2014-06-07 05:23:06 PM  
sdd2000:

On small piston popper level airplanes, you also don't like setting parking brake in cold weather, in that any water or slush can freeze the brakes solid. I don't fly heavy iron, but my guess is that it is similar. You also do not want most line crews climbing into your cockpit which they would need to do if brakes were set (or some would try to tow plane without checking to see if brakes are set).

Back a very long time ago, I had a crusty old instructor whose adage was : Never trust the brakes to work, and never trust them not to either.

He then goes on to tell the story of holding in position for takeoff, anticipating a small delay, then setting the parking brake so he wouldn't have sit there on the rudder pedals. Tower cleared him for t/o, and what happens? Parking brake release handle breaks off resulting in a blocked runway, go-arounds, and irritated planes waiting for takeoff. Moral: think where the plane is before using it.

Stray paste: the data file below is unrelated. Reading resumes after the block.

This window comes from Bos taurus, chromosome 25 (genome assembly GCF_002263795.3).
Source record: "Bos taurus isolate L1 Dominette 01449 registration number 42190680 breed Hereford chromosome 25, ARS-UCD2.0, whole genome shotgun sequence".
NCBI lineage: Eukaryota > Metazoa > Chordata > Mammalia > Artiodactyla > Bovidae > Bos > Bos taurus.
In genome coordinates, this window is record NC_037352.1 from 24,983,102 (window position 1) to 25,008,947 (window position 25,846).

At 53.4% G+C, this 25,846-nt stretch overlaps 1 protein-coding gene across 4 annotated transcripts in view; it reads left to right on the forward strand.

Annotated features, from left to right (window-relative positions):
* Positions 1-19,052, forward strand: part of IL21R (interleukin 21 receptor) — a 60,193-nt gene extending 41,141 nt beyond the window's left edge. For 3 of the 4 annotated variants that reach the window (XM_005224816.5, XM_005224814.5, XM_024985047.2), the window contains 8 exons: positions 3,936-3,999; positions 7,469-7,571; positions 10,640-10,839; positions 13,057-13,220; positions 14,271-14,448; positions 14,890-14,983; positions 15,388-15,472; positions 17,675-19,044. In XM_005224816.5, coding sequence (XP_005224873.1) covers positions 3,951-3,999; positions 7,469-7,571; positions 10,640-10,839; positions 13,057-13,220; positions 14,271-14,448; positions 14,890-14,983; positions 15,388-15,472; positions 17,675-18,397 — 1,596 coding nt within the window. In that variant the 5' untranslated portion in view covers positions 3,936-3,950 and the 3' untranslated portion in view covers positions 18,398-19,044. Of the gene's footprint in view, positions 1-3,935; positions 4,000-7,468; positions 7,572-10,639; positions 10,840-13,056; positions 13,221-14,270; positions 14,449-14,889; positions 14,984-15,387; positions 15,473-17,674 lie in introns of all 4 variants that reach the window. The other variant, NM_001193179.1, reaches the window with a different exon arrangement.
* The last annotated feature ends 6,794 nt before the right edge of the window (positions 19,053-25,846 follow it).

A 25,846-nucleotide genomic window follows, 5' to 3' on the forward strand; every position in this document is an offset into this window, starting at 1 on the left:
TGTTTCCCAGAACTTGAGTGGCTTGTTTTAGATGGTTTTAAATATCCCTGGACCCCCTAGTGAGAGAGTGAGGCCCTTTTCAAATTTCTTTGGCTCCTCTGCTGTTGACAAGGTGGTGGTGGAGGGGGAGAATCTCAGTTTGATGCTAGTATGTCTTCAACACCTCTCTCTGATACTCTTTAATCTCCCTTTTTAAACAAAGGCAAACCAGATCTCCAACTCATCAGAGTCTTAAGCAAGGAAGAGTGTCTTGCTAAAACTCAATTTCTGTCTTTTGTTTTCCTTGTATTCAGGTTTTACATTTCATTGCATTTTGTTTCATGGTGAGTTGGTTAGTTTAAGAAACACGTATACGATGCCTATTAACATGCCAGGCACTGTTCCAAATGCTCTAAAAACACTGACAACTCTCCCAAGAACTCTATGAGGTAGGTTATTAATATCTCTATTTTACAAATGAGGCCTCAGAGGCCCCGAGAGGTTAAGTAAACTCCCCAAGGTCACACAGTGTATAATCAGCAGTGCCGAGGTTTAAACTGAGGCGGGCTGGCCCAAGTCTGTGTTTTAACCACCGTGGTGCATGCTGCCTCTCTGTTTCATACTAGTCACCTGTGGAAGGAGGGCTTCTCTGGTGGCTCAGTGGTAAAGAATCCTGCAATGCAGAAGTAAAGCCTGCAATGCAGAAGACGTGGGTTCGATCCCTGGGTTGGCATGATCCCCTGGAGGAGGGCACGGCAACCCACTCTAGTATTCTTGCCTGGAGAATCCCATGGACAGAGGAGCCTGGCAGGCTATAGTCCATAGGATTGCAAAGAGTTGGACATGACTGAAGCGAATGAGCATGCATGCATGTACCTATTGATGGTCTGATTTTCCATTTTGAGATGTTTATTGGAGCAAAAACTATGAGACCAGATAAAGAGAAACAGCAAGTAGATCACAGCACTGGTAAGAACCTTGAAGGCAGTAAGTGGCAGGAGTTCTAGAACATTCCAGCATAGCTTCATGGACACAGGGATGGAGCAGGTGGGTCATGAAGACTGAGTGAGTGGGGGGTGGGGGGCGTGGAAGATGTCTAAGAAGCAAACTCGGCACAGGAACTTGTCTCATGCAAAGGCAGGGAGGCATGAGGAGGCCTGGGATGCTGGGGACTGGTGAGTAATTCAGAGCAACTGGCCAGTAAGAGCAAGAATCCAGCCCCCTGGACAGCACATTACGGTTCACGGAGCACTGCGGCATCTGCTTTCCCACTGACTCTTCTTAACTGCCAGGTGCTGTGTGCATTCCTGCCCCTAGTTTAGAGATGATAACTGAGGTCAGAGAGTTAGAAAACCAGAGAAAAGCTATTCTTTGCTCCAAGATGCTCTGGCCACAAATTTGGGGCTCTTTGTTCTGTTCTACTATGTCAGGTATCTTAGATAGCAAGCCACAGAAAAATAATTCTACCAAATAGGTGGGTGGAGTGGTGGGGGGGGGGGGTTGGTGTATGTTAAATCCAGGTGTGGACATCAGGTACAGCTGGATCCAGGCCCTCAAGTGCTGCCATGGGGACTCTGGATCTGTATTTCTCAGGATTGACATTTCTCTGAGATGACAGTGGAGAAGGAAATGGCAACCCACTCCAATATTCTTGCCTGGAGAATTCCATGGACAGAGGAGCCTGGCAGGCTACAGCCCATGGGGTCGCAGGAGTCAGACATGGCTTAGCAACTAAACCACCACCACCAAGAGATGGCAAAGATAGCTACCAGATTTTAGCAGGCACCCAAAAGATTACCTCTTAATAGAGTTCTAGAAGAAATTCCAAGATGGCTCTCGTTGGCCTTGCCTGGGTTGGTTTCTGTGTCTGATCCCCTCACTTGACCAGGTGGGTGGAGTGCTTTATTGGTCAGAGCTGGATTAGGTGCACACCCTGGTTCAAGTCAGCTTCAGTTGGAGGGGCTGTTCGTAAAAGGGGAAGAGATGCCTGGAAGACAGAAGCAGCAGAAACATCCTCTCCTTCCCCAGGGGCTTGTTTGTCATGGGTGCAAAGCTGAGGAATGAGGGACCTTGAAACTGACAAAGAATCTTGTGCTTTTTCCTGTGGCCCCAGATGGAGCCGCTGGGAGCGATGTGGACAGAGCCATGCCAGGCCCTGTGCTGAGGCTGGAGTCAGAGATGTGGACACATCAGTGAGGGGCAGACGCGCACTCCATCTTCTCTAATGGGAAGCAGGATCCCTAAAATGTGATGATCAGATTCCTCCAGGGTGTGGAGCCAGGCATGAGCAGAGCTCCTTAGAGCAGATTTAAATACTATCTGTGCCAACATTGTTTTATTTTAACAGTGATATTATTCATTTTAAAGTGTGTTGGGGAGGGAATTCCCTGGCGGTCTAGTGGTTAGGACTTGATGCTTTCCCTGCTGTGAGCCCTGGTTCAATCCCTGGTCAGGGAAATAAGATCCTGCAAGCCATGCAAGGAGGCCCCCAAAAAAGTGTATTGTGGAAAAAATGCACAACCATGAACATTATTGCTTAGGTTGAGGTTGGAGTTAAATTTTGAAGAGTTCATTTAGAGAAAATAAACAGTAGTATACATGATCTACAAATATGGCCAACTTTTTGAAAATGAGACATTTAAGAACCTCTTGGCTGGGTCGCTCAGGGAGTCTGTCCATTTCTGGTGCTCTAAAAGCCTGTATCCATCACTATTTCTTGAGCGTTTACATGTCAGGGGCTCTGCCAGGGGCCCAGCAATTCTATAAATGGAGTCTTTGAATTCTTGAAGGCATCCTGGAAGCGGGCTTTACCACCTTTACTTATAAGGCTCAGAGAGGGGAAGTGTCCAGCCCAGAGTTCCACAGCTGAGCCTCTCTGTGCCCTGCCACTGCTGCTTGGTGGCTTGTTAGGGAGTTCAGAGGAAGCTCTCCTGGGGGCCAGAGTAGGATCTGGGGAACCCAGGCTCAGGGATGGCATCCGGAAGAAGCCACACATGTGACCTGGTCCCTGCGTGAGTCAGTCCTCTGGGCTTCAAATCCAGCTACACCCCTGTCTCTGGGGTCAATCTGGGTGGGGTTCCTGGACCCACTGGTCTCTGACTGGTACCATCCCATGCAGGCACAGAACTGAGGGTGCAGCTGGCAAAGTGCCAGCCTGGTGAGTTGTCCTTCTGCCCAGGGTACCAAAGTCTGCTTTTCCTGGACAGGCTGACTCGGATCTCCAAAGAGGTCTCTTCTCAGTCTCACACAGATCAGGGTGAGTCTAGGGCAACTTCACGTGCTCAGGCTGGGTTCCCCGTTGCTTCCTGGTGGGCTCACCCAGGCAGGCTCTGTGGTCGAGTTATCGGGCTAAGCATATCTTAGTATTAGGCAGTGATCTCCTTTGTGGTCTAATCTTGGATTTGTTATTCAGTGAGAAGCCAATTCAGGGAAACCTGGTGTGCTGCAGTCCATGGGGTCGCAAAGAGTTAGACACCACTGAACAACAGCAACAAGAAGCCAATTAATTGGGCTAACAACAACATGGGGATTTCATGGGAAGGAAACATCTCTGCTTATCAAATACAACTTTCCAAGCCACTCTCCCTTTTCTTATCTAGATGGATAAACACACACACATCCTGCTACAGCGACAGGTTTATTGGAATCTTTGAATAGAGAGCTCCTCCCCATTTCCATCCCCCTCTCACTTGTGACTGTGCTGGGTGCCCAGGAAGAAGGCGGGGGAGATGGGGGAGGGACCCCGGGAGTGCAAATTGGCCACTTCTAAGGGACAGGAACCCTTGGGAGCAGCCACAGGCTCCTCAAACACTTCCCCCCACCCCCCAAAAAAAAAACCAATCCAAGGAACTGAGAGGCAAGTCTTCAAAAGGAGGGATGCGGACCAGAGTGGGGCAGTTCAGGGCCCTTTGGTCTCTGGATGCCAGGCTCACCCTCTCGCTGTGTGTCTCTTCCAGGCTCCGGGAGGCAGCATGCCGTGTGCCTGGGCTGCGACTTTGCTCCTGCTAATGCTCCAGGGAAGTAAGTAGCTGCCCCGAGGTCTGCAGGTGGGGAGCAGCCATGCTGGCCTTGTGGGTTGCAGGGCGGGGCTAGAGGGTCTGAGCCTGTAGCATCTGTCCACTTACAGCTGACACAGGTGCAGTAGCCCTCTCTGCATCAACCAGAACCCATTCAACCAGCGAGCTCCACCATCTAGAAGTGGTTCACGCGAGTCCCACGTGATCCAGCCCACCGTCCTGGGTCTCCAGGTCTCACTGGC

2014-06-07 06:59:17 PM  
Crew Chief-101:  put the chocks in.  Lace them.  Unless you're fueling a C-5 Galaxy.  Then you better back them off 2 inches, otherwise you'll need the hammer of Thor to get them free later.  Happens all the time to newbies, love to see it happen.  Ah, good times...
 
2014-06-07 07:08:54 PM  

A10Mechanic: Crew Chief-101:  put the chocks in.  Lace them.  Unless you're fueling a C-5 Galaxy.  Then you better back them off 2 inches, otherwise you'll need the hammer of Thor to get them free later.  Happens all the time to newbies, love to see it happen.  Ah, good times...


I did that to a C-17 once. In all fairness, I didn't normally work the ramp, I was a volunteer that got pulled off of normal duties to help when extra aircraft came to visit. Considering I'm college educated and have taken physics and engineering courses, you'd think I'd know that the tires will compress when fuel (weight) is added, but nope, the thought didn't occur to me until it was too late.
 
2014-06-07 07:11:31 PM  
Oh, an Oblig:

www.edwards.af.mil
 
2014-06-07 07:37:29 PM  
"tail wing"?
 
2014-06-07 07:59:48 PM  
A $130 million 737?  Is all the internal wiring Monster Cable?
 
2014-06-07 08:34:05 PM  
You know the journalist is an aviation specialist by the use of the term "tail wing."
 
2014-06-07 09:52:05 PM  
"Drama at Ciampino airport, Rome, after a Ryanair Boeing 737 hits a fire station ripping apart its tail wing"

Sometimes commas really are important.

/not really a grammar nazi, but "journalists" should know better.
 
2014-06-07 10:30:57 PM  

The Green Intern: A $130 million 737?  Is all the internal wiring Monster Cable?